Some believe that "for Luther the pedagogic use of the Law was primary, while for Calvin this third or didactic use was the principal one; yet [historically] both the Lutheran and the Reformed traditions maintain the threefold conceptualization."[17]

Methodist view edit

John Wesley admonished Methodist preachers to emphasize both the Law and the Gospel:[19]

Undoubtedly both should be preached in their turn; yea, both at once, or both in one. All the conditional promises are instances of this. They are law and gospel mixed together. According to this model, I should advise every preacher continually to preach the law—the law grafted upon, tempered by, and animated with the spirit of the gospel. I advise him to declare explain, and enforce every command of God. But meantime to declare in every sermon (and the more explicitly the better) that the flint and great command to a Christian is, ‘Believe in the Lord Jesus Christ’: that Christ is all in all, our wisdom, righteousness, sanctification, and redemption; that all life, love, strength are from Him alone, and all freely given to us through faith. And it will ever be found that the law thus preached both enlightens and strengthens the soul; that it both nourishes and teaches; that it is the guide, ‘ food, medicine, and stay’ of the believing soul.[19]

Methodism makes a distinction between the ceremonial law and the moral law that is the Ten Commandments given to Moses.[20] In Methodist Christianity, the moral law is the "fundamental ontological principle of the universe" and "is grounded in eternity", being "engraved on human hearts by the finger of God."[20] In contradistinction to the teaching of the Lutheran Churches, the Methodist Churches bring the Law and the Gospel together in a profound sense: "the law is grace and through it we discover the good news of the way life is intended to be lived."[20] John Wesley, the father of the Methodist tradition taught:[20]

... there is no contrariety at all between the law and the gospel; ... there is no need for the law to pass away in order to the establishing of the gospel. Indeed neither of them supersedes the other, but they agree perfectly well together. Yea, the very same words, considered in different respects, are parts both of the law and the gospel. If they are considered as commandments, they are parts of the law: if as promises, of the gospel. Thus, 'Thou shalt love the Lord the God with all thy heart,' when considered as a commandment, is a branch of the law; when regarded as a promise, is an essential part of the gospel-the gospel being no other than the commands of the law proposed by way of promises. Accordingly poverty of spirit, purity of heart, and whatever else is enjoined in the holy law of God, are no other, when viewed in a gospel light, than so many great and precious promises. There is therefore the closest connection that can be conceived between the law and the gospel. On the one hand the law continually makes way for and points us to the gospel; on the other the gospel continually leads us to a more exact fulfilling of the law .... We may yet further observe that every command in Holy Writ is only a covered promise. (Sermon 25, "Sermon on the Mount, V," II, 2, 3)[20]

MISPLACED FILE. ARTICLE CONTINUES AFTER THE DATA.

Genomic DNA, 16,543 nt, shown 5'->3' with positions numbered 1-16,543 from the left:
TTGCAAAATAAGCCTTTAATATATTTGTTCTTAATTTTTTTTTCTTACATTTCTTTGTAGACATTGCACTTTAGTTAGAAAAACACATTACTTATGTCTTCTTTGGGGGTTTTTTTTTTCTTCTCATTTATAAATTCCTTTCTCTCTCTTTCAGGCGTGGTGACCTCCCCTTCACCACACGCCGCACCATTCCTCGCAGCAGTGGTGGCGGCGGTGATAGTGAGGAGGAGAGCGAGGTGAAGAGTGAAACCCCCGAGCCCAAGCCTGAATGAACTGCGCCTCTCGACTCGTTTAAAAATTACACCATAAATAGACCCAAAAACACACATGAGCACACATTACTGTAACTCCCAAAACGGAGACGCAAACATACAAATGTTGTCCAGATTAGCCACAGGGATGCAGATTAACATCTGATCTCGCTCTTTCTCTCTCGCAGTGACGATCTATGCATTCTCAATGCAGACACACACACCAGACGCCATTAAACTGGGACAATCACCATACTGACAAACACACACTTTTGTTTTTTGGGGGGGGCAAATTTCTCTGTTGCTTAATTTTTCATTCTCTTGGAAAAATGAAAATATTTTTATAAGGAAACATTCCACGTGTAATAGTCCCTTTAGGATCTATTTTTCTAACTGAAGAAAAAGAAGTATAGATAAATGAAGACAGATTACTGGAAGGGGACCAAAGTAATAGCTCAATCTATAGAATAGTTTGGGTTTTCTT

Imperative and indicative edit

Certain recurring grammatical patterns in the Old Testament[21] and in the New[22] involving the sequencing of imperative and indicative predicates are taken by theologians as central to the relationship between Law and Gospel. Daniel Defoe discusses three pairs of these predicates in his second and final sequel to Robinson Crusoe, Serious Reflections (1720): "forbear and live", "do and live", "believe and live". According to Defoe, the first was established with Adam in paradise, the second as the Law with the children of Israel, and the third as the Gospel of Jesus Christ[23]

However Luther viewed all imperative commands as law, even the command to believe the Gospel. In The Bondage of the Will he writes,

"[T]he commands exist to show, not our moral ability, but our inability. This includes God's command of all men everywhere to repent and believe the gospel, an impossible act of will apart from a supernatural work of the Holy Spirit uniting us to Christ .." p. 149

See also edit

Notes edit

  1. ^ 2 Cor. 3:6-9.
  2. ^ F. Bente and W.H.T. Dau, ed. and trans. Triglot Concordia: The Symbolical Books of the Evangelical Lutheran Church, (St. Louis: Concordia Publishing House, 1921), Apology IV (II).5, p. 135